– Basil Moore, Shaking The Invisible Hand.

        No MMT solution works in such cases.

      47. Exactly. The countries of the Third World end up being the servants of the rich countries since they have to devote most of their resources to export and cannot build their domestic economies. In shocks and even “adjustments,” they are the ones that bear the brunt. This is not efficiency; it is exploitation.

      48. Ramanan,

        Just by way of clarification/review, exactly what MMT premise are you questioning on this issue of current account deficits and exchange rates? What is it that MMT says specifically about this area that you reject?

      49. Anon,

        Good question. Helps me state a few things.

        Virtually most things. I think the MMT discussion is parallel to the “government does not borrow” as in the case of a closed economy and when the open economy is included, the country doesn’t borrow and the government just satisfies the rest of the world desire to save and that the exchange rate moves to allow residents to enjoy imports and for the rest of the world to save in the currency.

        The MMT proposal is for all nations to float their exchange rates and not worry about trade deficits because exchange rates will move to either end in surplus or remain in deficit if the foreigners want to save in the currency in the latter case.

        Now, since the external sector is important for all nations and I believe that fiscal policy is biased to keep demand low in developing nations, I am not so satisfied with this. Its less to do with understanding the monetary system than to do with other factors.

        All proposals and questions such as sustainability of both public debt and current account deficits is what I challenge. True, the State can remove overdraft limits and the deficits just move numbers up and down and that the government can have great control of the yield curve if it needs to do so. So by itself, fiscal unsustainability is not an issue. And since public debt is just a number, the governments can expand fiscally and provide full employment and it doesn’t lead to inflation because inflation is mainly caused by wages and wages can be disciplined.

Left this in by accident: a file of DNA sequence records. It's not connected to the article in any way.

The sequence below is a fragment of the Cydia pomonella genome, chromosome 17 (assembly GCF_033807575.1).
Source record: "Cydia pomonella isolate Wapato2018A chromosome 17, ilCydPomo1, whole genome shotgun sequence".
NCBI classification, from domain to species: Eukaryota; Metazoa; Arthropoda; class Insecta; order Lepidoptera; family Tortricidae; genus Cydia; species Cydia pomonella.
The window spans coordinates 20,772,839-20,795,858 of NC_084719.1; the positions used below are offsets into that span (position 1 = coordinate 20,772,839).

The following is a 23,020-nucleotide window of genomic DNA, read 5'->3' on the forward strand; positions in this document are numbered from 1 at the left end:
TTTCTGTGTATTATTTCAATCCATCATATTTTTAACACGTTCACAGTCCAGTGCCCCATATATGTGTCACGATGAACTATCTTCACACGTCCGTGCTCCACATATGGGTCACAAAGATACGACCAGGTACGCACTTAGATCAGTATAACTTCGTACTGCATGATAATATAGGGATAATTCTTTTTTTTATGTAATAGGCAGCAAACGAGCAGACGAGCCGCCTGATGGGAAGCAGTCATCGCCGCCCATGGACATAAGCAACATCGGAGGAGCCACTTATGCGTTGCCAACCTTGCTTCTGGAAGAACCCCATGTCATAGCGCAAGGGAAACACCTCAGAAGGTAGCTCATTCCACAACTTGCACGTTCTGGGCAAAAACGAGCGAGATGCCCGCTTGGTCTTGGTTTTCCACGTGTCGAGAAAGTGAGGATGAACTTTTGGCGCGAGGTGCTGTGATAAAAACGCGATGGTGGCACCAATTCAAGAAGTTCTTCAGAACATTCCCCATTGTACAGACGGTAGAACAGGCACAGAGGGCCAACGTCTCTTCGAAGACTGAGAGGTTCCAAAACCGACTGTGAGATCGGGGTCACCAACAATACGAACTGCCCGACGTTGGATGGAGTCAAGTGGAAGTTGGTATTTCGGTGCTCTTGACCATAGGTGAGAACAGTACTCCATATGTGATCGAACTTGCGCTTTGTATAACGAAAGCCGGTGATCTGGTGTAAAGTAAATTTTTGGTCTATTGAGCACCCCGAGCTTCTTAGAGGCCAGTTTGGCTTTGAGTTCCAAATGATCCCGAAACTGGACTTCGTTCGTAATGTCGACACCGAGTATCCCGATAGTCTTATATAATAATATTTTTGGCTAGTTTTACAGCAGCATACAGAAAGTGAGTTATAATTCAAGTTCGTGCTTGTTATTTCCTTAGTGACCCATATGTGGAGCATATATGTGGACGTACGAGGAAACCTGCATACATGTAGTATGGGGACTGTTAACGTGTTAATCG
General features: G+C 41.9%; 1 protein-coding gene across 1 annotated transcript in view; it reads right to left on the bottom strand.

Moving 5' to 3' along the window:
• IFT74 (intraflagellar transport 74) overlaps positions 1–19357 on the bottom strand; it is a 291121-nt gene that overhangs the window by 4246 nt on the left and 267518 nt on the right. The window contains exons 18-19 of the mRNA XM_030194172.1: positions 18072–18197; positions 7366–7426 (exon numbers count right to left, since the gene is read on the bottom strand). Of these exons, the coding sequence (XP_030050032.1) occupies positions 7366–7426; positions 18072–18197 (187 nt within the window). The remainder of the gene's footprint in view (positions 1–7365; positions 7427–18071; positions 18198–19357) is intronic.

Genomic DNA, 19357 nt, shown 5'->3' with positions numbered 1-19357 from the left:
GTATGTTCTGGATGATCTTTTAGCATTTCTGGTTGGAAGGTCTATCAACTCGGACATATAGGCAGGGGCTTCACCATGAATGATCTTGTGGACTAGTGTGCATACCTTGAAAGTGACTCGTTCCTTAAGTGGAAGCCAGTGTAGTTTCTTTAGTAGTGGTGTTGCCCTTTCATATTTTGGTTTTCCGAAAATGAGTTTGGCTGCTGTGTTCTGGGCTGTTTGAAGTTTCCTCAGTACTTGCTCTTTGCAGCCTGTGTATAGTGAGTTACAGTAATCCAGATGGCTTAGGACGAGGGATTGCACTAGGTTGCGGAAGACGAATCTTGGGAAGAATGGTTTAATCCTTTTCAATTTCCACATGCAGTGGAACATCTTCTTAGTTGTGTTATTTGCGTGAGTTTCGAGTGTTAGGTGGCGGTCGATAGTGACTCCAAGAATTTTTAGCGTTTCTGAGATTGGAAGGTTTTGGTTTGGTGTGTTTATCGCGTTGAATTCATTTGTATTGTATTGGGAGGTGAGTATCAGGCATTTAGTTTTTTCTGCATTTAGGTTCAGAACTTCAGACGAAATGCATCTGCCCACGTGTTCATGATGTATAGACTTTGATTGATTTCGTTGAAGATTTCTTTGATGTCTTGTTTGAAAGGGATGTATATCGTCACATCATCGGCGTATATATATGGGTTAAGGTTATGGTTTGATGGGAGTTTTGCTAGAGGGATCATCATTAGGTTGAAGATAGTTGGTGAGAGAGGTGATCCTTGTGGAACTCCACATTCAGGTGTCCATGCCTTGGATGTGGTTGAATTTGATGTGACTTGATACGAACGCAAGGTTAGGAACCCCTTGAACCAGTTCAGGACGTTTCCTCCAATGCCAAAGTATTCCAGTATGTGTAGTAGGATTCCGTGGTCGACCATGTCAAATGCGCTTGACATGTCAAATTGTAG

However, several things can be said. True Krugman is wrong – there will be less price pressure domestically. (however, note Zimbabwe was caused by both supply side issues AND government continuously increasing wages). Net imports or current account deficits provide foreigners income in perpetuity. The loss of employment due to the fall in demand by continuous current account deficits can be compensated by the fiscal expansion without increasing prices. However, this worsens the foreign trade performance. The State can’t run out of its own money, but it would have caused an addiction to imports and a weakening of the local manufacturing sector. Since economies move in complex ways, the foreign exchange may either not react or overreact causing a lot of headaches. If it overreacts, then it worsens the current account deficits because while prices of foreign goods move, the quantity adjustment takes time causing another round of overreaction by the foreign exchange markets. It causes a currency crisis.